Now margin is a little bit different, even though it goes hand in hand with leverage. Margin is essentially what keeps your account active during a trade. It’s a portion of your capital that you use when entering a trade that is needed to open a position and keep it running.
Your broker sets some money aside (margin) to:
1) keep the current position open and
2) in case you want to open a 2nd or 3rd trade).
Now this number VARIES greatly depending on what broker you’re using and what pair you’re using. You may have a margin requirement of 1%, 2%, 5%, or even 10%. Meaning if you had a $10,000 live account, you opened a position worth $10,000 and the margin requirement was 2%, your broker would hold $200 to maintain that $10,000 position. Once your trade ends, whether you win or lose, that $200 is released back to you.
The reason this happens is because the broker wants to make sure you’re able to cover any future loss!
NOTE: Margin is NOT a down payment. You’re not paying anything. Margin in the stock market is completely different from margin in the Forex Market as you are not physically borrowing any money.
Another thing that can happen that you need to be aware of is your broker closing you out of your trade FOR you. This is known as getting margin called. This means that if your margin falls lower than the minimum requirement required to keep your position open, your broker will close your trade yourself. You don’t even have to close your trade. You’re losing so much money, your broker will pull up like: “AHT AHT!!! You’re done.” Literally just like that.
This will only happen if the equity in your account falls lower than the margin required to open and maintain the position. So back to the $10,000 position & $200 margin requirement (2%) we used above. This does not mean if you lose $200, your broker will close your trade. This means that if your $10,000 is losing a great amount of money ($9,800 worth) and your account falls lower than the $200 requirement, your broker will close your trade. You almost lost 100% of your account… if you weren’t smart enough to stop the bleeding, your broker sure enough is!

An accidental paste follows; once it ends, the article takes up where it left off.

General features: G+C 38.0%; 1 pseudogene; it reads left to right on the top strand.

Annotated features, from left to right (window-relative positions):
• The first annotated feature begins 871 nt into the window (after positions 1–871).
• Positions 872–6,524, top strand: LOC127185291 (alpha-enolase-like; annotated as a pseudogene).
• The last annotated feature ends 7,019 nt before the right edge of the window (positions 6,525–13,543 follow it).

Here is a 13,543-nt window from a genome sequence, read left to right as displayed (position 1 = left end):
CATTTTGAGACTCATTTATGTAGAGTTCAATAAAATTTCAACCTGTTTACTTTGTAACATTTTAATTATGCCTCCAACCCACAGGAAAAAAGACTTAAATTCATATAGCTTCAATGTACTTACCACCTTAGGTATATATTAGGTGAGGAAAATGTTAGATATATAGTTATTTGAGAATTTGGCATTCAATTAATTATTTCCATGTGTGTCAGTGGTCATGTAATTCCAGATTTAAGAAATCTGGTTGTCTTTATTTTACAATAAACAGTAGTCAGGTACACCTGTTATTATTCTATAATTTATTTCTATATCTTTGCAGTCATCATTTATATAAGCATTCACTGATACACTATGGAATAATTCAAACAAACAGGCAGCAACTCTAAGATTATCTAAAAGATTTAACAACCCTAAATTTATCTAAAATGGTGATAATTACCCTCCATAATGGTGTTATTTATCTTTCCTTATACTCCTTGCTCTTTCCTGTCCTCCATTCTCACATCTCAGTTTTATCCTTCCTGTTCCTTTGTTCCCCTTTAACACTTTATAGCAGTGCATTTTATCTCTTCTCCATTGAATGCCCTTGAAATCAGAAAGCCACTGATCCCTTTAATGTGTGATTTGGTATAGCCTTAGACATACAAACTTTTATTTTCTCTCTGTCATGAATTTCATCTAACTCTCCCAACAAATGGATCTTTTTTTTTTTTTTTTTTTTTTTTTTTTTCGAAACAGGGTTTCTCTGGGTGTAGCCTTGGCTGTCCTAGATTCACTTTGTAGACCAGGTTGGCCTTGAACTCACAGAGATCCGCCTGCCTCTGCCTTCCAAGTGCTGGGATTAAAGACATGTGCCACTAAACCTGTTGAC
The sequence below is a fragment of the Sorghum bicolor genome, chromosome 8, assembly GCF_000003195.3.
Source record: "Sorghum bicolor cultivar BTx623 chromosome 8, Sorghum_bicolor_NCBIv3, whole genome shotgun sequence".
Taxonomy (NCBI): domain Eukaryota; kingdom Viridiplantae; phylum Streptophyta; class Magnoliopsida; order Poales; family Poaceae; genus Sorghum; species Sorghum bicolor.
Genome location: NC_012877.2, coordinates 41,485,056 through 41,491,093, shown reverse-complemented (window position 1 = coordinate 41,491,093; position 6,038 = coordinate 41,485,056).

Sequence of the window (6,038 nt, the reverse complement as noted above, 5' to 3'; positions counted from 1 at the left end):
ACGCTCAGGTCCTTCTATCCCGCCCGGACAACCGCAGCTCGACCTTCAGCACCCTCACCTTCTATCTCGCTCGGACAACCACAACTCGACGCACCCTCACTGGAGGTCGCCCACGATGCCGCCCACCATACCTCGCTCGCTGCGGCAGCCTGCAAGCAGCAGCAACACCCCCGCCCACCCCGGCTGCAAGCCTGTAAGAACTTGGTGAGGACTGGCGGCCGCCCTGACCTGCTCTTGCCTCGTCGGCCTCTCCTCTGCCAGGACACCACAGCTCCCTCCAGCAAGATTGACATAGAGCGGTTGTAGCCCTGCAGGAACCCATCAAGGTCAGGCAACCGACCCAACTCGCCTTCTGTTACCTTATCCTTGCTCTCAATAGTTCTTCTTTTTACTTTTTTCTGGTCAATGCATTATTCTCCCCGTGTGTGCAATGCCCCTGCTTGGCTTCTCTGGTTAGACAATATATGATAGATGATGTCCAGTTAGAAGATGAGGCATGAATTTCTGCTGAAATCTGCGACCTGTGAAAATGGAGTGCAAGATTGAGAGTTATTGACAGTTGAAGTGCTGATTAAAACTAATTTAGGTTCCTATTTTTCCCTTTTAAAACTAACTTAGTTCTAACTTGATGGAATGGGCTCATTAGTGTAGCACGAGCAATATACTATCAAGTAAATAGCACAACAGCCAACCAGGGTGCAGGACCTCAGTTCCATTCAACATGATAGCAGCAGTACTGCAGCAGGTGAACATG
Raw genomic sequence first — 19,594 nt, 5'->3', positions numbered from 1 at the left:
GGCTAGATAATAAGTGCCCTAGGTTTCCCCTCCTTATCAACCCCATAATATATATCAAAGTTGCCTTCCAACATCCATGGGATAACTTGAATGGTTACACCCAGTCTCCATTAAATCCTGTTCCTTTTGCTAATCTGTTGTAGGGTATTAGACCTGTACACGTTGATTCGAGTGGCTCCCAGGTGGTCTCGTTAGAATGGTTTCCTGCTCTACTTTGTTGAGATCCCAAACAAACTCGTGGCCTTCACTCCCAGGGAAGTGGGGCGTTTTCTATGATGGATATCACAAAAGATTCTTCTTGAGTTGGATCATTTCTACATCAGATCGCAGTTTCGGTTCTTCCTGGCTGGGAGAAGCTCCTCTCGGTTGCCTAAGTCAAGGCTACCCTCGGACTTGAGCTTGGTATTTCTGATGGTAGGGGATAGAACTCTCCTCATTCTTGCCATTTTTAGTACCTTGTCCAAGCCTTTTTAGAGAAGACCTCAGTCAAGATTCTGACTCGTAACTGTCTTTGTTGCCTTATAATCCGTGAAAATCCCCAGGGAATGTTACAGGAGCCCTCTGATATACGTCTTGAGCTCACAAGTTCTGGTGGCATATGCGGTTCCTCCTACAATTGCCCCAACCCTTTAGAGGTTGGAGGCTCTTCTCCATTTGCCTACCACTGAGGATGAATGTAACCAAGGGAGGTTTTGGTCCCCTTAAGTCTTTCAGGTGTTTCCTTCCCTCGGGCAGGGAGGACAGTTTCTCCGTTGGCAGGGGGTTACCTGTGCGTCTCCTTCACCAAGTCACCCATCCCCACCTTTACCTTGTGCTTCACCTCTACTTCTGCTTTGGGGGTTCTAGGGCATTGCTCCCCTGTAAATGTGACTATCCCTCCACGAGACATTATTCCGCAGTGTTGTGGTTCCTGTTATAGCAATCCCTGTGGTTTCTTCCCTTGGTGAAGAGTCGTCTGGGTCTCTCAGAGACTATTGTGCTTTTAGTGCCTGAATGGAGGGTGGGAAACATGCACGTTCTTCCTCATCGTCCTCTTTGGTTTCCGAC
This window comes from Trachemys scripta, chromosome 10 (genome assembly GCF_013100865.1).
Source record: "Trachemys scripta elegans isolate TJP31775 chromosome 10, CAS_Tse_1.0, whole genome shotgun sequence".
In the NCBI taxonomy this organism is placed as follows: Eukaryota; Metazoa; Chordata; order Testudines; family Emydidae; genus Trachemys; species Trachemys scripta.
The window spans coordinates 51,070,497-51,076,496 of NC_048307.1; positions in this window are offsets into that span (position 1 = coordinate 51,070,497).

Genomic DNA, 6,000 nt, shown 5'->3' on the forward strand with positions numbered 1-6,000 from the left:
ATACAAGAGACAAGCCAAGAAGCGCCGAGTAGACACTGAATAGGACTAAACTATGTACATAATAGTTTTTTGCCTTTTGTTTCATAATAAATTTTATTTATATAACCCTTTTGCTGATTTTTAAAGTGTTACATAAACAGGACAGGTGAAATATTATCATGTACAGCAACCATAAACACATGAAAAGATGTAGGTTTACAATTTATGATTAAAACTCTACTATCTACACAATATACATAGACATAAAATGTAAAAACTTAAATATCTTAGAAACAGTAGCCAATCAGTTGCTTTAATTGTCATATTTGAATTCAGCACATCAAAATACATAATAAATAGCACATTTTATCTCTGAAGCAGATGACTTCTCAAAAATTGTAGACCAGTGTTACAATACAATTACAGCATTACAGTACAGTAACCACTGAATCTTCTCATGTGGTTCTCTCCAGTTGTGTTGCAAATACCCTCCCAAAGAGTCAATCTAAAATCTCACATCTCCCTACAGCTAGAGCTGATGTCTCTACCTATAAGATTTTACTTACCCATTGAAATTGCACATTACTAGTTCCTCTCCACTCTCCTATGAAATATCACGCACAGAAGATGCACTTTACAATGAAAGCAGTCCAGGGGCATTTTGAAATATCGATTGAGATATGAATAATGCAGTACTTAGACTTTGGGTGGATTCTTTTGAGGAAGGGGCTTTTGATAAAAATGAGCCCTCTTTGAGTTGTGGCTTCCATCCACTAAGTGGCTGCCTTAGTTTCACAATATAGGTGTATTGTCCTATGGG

NOTE: If that $10,000 account falls to $200 FLAT (the same as your margin requirement), you can’t open any new positions. You won’t get margin called just yet because the numbers are the exact same. The only thing you can do is close the position and eat the $9,800 loss, or pray like you’ve never prayed before in hopes that your trade reverses in your favor. If it falls lower than the required margin, your trade will get margin called.
Understanding how margin & leverage work is vital to your trading career! You need to understand how it works and how it can be beneficial (potentially trading with a higher account and only needing a certain amount of money in order to maintain the position) and also detrimental (too high leverage, letting your trade bleed out before manually closing) to your trading.
NOTE: Yes, you can use a decent stop loss to prevent being margin called. If you place a trade, end up falling asleep, and forget to use a stop loss, and your trade goes all the way against you, you’ll probably experience being margin called. It’s not a good feeling.
Margin called is another way of saying: BLOWING YOUR ACCOUNT.
When someone says they blew their account, they typically got margin called and over-risked their entire account on a trade or two. Don’t be like them.